I am a gray-haired retiree living in the very red state of Wyoming. I check "white" or "Caucasian" on surveys and government documents. Sometimes I write in "Celtic" or "Irish-American" due to my roots and my freckled exterior and general wise-ass attitude. I have been married for eighty gazillion years (give or take) and have 2.0 children who no longer live in Wyoming. I own my own house and keep the lawn green and cut, for the most part. I pay my taxes and, like the majority of Americans, no longer go to church on a regular basis yet I still call myself a Christian.

For those reasons alone, I would be welcomed with open arms at a Trump rally. However, should the Trump capos dig deeper into my background, they would find that I am hopelessly progressive and should be interned on the second day of the Trump presidency. On the first day, Trump will be busy building his wall.

Progressive, as you probably know, is another word for Liberal or Democrat. According to evangelist Franklin Graham, who visited our fair city yesterday for a fundie hootenanny on the Wyoming Supreme Court lawn for 2,400 true believers, progressive is "just a code word for being an atheist." And as he went on to say, according to today's WTE, "there's no difference between secularism and communism -- they're both godless."

The now-gray-haired offspring of the Rev. Billy Graham, Tricky Dick's bff, looks and sounds like Trump when he says that there is too darned much political correctness (PC) in the USA. Trump loves that term and drags it out every time he wants to criticize those who are criticizing his racism and sexism. Doggone it, if I want to use that term for black people that my grandpappy did, it's my God-given right to do so. God told me that. To not do his bidding would be a sin. So to hell with you PC people.

Political correctness has been a favorite right-wing catchphrase for several decades now, ever since White America has sensed that they are being overtaken by the ethnic tribes of Africa, Asia and Latin America. Those fears are borne out by simple demographics. Numbers of foreign-born and ethnic populations have increased. However, the U.S. is still majority white at 77% or 62 percent if you remove those who call themselves both Hispanic and white. But that's just not white enough for some who feel that the U.S. began to go to hell in a handbasket beginning in the sixties and culminating in the presidency of that black guy who was probably born in Kenya.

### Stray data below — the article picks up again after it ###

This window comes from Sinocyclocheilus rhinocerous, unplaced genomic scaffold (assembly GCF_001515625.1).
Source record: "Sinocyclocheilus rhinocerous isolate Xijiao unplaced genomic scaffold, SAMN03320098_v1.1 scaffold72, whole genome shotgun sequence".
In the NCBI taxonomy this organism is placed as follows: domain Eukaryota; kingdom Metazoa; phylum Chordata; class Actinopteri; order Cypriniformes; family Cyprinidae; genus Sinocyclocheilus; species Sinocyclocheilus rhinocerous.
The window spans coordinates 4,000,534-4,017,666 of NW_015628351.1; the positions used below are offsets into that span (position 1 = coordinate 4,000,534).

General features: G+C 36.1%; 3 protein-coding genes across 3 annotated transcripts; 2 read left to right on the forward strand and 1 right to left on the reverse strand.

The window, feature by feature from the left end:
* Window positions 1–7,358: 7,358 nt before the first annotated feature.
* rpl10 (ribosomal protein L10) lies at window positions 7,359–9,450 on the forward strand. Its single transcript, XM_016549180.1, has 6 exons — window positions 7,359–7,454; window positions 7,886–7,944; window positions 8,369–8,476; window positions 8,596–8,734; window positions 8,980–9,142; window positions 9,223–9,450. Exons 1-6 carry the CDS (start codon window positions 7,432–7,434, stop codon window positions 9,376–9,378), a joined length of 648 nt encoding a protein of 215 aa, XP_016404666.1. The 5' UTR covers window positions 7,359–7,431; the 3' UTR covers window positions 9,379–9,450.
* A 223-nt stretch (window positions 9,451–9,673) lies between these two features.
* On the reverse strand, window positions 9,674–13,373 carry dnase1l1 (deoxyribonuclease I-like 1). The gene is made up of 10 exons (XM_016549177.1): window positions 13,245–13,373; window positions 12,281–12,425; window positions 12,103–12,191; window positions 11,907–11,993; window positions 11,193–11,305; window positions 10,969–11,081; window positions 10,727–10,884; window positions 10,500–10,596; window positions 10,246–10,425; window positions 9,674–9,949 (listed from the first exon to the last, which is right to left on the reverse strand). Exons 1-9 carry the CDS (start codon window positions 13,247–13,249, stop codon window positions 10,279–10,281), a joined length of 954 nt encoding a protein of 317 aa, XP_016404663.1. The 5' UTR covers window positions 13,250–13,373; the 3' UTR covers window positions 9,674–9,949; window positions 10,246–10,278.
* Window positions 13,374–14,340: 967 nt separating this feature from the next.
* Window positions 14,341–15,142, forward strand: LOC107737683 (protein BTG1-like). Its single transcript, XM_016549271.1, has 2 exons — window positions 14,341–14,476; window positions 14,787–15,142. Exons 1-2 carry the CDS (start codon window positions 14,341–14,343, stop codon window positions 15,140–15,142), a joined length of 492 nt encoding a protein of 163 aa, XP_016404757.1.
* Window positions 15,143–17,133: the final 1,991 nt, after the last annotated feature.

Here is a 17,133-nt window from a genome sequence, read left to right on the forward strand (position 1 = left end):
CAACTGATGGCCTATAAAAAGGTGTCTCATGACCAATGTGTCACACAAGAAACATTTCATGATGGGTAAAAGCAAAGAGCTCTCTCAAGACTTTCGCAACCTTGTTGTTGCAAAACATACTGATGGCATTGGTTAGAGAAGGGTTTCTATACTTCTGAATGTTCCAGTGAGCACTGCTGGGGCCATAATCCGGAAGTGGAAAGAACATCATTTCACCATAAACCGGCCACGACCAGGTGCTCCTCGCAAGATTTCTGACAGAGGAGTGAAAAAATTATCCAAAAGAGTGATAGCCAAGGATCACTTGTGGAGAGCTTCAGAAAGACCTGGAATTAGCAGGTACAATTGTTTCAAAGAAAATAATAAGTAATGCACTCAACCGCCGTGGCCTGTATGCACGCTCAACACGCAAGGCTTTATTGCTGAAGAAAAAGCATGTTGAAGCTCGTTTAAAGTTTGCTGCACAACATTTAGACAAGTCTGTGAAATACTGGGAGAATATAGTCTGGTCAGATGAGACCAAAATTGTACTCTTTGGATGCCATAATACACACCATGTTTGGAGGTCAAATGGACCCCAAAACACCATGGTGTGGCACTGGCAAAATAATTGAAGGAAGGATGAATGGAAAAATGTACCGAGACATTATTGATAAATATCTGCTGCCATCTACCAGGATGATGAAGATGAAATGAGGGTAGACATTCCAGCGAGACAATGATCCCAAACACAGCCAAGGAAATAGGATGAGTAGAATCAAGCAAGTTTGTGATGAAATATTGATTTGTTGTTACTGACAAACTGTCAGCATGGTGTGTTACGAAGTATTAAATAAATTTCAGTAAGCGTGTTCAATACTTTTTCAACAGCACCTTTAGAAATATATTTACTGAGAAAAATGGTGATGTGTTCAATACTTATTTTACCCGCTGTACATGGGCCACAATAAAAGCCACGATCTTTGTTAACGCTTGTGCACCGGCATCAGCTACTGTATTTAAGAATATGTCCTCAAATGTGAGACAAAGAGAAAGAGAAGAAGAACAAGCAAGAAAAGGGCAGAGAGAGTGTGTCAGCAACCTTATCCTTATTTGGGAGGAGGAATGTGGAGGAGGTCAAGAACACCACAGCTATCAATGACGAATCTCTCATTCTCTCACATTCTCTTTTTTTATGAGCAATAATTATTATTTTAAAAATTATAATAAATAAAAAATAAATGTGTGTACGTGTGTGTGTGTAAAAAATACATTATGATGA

Anecdotal evidence abides. My Irish-American parents spawned nine children. To keep up traditions, all of us should have bred nine children each and they all should be busy breeding too, allowing the freckled white race to forever thrive in these United States. Fortunately for the planet, my siblings and I produced no more than 0-3 children each, which opened the door for swarthy immigrants and Donald Trump.

Blame us.

My children and nieces and nephews all seem too busy making a living and hanging out at brewpubs to procreate. I salute their choices. We may be doomed, but at least they all get to appreciate a good IPA along the way.

One more thing... I received a mailing from Judicial Watch this week. I don't know how Phyllis Schlafly got my address but there she was, glowering at me from the gray foolscap. The first paragraph of her missive said it all:
Dear Fellow American:
Obama's illegal EXECUTIVE AMNESTY for untold millions of illegal aliens who have invaded America in an audacious scheme for winning future elections for the Left.
That's the beginning, but you know what's coming. These millions of illegal aliens will vote "in large numbers, for liberal politicians" and will receive "generous welfare benefits" such as food stamps, Medicaid, Social Security benefits and "Obamaphones." Obamaphones? I Googled that term as I had never heard of it. Turns out, needy Americans can get help with free cell phones and free minutes by applying on In case you're curious about the name, this info from the web site should help: